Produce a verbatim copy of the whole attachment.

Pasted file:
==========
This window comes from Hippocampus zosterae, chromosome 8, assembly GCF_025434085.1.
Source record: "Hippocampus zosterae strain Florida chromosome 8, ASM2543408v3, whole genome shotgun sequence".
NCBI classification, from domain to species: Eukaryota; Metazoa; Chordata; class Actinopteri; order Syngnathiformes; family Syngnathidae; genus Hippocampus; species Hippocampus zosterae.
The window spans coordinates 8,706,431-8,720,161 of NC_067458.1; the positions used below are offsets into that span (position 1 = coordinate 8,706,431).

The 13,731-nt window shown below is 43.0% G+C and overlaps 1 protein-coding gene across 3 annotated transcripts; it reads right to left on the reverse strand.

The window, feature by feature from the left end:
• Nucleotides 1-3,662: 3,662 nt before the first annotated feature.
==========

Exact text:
This window comes from Hippocampus zosterae, chromosome 8, assembly GCF_025434085.1.
Source record: "Hippocampus zosterae strain Florida chromosome 8, ASM2543408v3, whole genome shotgun sequence".
NCBI classification, from domain to species: Eukaryota; Metazoa; Chordata; class Actinopteri; order Syngnathiformes; family Syngnathidae; genus Hippocampus; species Hippocampus zosterae.
The window spans coordinates 8,706,431-8,720,161 of NC_067458.1; the positions used below are offsets into that span (position 1 = coordinate 8,706,431).

The 13,731-nt window shown below is 43.0% G+C and overlaps 1 protein-coding gene across 3 annotated transcripts; it reads right to left on the reverse strand.

The window, feature by feature from the left end:
• Nucleotides 1-3,662: 3,662 nt before the first annotated feature.